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Ideal height for studio lights?

FORUMS General Gear Talk Flash and Studio Lighting
Thread started 10 Apr 2010 (Saturday) 09:55   
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munzzzzzzz
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What is the ideal height for mounting studio lights?

I know that they need to be higher than the subject, and typically when I see setups for portraits of adults they are a few feet higher than the person, but is there a general rule in terms of feet, percentage, etc, or is it "get them as high as you can"? The reason I ask is that I'm trying to figure out how large I can go on a modifier (either octagonal softbox or PLM) being limited by 7' ceilings. My "subject" is my 2.5' tall son, so I do have a lot of room to go up, and I want to go as large as possible on the modifier while still being able to get it high enough above him. Thoughts? I'm leaning towards a 64" PLM, a 60(ish)" softbox, or a 48" softbox.

Keep in mind that I can mount from the ceiling, so it could technically be right on top of him shining straight down, but I recognise that isn't really the ideal setup.

Post #1, Apr 10, 2010 09:55:36


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SkipD
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I doubt that anyone can really give you a firm answer, as the position of the light has everything to do with how the light falls on the subject, the position of the subject (sitting straight, leaning over, etc.).

The key would be to have equipment and space that allows you to move the lights. The monster modifiers limit the ways you can move them. Reflectors are your friends as well.

Post #2, Apr 10, 2010 10:04:28


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griptape
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There really isn't an absolute, but think of it like the sun. You wouldn't want it directly above the subject because it would create hard shadows under eyes/nose/other deep features. So think of the times of day you can shoot outside and get pleasant results (especially overcast days if you're using a softbox), and how you can get good results using flash in conjunction with the sun to get good results. Place accordingly for the light you're going for and you're good.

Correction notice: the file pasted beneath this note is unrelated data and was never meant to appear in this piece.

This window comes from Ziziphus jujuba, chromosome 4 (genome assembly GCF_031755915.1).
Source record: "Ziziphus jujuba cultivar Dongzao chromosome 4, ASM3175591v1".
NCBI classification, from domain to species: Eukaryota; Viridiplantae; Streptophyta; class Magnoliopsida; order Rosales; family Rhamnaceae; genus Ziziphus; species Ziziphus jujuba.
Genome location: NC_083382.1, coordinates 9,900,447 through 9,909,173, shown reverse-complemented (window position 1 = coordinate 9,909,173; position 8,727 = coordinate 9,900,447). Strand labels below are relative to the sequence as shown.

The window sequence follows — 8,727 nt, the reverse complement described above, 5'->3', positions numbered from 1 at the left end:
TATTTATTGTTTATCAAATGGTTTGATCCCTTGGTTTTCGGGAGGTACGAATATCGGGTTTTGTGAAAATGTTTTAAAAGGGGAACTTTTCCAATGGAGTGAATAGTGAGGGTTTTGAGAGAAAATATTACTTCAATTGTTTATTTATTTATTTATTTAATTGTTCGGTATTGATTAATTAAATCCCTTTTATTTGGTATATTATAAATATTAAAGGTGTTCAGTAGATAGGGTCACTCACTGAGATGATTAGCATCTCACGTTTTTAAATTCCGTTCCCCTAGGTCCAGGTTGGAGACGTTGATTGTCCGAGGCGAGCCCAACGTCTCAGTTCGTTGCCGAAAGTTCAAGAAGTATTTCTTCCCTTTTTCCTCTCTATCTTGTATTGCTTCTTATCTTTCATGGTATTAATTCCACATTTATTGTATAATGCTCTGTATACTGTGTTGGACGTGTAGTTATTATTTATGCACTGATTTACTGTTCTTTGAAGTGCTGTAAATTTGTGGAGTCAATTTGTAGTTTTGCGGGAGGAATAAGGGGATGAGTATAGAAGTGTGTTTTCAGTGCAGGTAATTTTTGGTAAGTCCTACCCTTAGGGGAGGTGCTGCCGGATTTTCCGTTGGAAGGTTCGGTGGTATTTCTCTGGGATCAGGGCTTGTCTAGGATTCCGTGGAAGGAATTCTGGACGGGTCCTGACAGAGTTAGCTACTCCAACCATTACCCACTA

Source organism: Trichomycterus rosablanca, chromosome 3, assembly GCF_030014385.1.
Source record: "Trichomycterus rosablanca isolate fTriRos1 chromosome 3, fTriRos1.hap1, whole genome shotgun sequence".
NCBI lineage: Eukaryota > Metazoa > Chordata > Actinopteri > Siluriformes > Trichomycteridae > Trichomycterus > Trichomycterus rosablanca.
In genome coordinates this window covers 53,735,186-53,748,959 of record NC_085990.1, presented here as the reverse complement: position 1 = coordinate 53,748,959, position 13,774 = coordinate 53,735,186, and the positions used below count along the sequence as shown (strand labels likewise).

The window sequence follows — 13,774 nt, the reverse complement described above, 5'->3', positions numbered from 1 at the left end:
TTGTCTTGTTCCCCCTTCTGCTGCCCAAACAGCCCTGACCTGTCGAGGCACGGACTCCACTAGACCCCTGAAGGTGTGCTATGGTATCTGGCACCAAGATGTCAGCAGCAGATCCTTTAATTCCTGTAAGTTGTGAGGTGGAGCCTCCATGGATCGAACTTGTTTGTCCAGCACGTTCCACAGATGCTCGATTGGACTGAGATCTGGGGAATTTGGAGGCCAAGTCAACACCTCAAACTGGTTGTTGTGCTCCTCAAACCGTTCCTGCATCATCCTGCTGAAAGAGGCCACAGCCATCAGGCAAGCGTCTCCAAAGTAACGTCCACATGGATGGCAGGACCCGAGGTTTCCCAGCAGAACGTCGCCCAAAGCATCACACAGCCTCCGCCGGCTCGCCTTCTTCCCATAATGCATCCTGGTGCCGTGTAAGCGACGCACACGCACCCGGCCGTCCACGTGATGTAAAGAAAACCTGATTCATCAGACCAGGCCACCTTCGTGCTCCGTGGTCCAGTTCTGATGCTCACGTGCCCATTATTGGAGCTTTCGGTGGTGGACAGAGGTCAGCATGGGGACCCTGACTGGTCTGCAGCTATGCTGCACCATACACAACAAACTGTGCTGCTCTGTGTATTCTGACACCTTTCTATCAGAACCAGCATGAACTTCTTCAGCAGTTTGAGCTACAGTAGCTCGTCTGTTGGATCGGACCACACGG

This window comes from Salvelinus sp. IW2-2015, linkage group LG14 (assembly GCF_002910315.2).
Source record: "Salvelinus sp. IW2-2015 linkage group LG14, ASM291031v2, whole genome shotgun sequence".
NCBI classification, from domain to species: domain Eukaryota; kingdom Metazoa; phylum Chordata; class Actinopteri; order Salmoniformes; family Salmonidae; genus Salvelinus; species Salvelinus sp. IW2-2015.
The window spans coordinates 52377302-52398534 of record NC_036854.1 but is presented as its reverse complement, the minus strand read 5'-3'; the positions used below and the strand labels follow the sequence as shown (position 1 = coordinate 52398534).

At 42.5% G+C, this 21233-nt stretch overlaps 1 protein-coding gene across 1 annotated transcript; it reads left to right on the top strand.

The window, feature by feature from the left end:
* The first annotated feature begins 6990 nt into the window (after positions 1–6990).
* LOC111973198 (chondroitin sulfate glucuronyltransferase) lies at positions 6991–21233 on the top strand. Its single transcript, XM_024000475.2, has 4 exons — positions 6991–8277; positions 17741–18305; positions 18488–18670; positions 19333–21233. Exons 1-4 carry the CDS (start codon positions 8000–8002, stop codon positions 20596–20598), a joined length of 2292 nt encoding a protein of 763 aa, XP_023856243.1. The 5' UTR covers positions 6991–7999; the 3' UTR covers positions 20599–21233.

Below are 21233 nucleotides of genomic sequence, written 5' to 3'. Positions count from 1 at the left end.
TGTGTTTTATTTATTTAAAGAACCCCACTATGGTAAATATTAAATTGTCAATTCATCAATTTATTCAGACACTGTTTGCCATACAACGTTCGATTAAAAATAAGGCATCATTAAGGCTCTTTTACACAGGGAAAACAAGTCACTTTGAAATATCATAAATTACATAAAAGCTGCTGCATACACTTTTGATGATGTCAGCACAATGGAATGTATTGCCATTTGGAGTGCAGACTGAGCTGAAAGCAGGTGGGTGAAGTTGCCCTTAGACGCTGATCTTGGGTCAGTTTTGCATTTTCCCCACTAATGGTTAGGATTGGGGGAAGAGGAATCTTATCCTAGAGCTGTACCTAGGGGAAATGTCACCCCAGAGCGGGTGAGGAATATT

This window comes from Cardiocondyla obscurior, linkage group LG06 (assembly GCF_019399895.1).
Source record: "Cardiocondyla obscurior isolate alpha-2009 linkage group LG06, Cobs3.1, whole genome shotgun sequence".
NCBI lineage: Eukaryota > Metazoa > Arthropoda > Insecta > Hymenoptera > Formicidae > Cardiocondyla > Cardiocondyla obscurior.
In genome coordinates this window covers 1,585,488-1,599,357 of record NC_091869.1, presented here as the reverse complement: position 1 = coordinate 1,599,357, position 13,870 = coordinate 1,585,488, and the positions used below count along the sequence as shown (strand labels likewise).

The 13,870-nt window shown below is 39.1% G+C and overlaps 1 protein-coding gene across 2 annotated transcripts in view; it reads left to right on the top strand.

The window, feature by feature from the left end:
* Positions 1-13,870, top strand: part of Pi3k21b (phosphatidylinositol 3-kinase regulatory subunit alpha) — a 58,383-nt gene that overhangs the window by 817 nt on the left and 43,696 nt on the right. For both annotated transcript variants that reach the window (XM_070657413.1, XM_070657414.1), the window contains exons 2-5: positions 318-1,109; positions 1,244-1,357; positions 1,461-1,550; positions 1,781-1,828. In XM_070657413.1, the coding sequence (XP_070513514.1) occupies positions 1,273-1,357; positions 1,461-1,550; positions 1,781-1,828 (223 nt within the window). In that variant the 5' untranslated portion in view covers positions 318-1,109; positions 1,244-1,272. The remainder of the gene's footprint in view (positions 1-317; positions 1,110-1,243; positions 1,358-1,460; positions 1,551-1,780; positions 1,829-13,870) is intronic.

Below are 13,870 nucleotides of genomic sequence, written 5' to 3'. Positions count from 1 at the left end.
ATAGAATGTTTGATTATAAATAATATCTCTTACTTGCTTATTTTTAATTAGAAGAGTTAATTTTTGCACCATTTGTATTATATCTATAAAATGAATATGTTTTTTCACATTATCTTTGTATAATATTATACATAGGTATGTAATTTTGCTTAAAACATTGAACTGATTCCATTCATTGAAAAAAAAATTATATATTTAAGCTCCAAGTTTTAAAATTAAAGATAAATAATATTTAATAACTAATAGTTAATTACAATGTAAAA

Post #3, Apr 10, 2010 13:29:33




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hoppy65
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munzzzzzzz wrote in post #9968956external link
What is the ideal height for mounting studio lights?

That's a bit like asking "how long is a piece of string?" ;)

Realisticly, I think you should perhaps have been asking what sized light modifier would best suit your subject, but even that is a little general.

Personally, I would not bother getting anything bigger than the 29" height of your son. That size will be big enough if you are wanting to get even lighting on him when he is standing. If you have a 30" octa you will get plenty of soft light on him by placing it relatively close and it's size will give you plenty of scope for light placement.

Post #4, Apr 10, 2010 17:10:19


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munzzzzzzz
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Yeah, I know, it was a pretty general question, and it does have just as much to do with the size of the modifier. The thing is, I've been to two different studios with him now, and at both places 1) they had large modifiers (4-5 ft), 2) they weren't very high, and 3) they didn't move them at all. In fact, at one of the places the lights were permanently mounted in a fixed location (they had multiple spots to shoot with different setups at each). I don't think I'm going to be changing up how I shoot much, so I was thinking (hoping) I could mount something like a 48" octo from the ceiling in just the right spot and pretty much leave it there. Is this practical?

At his age I don't have too much time to try different things, so the idea is to be able to bring him in when he's in a good mood, shoot for 15 or 20 minutes, and be done, but do this on a regular basis.

Post #5, Apr 10, 2010 19:16:14


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munzzzzzzz
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Yeah, I know, it was a pretty general question, and it does have just as much to do with the size of the modifier. The thing is, I've been to two different studios with him now, and at both places 1) they had large modifiers (4-5 ft), 2) they weren't very high, and 3) they didn't move them at all. In fact, at one of the places the lights were permanently mounted in a fixed location (they had multiple spots to shoot with different setups at each). I don't think I'm going to be changing up how I shoot much, so I was thinking (hoping) I could mount something like a 48" octo from the ceiling in just the right spot and pretty much leave it there. Is this practical?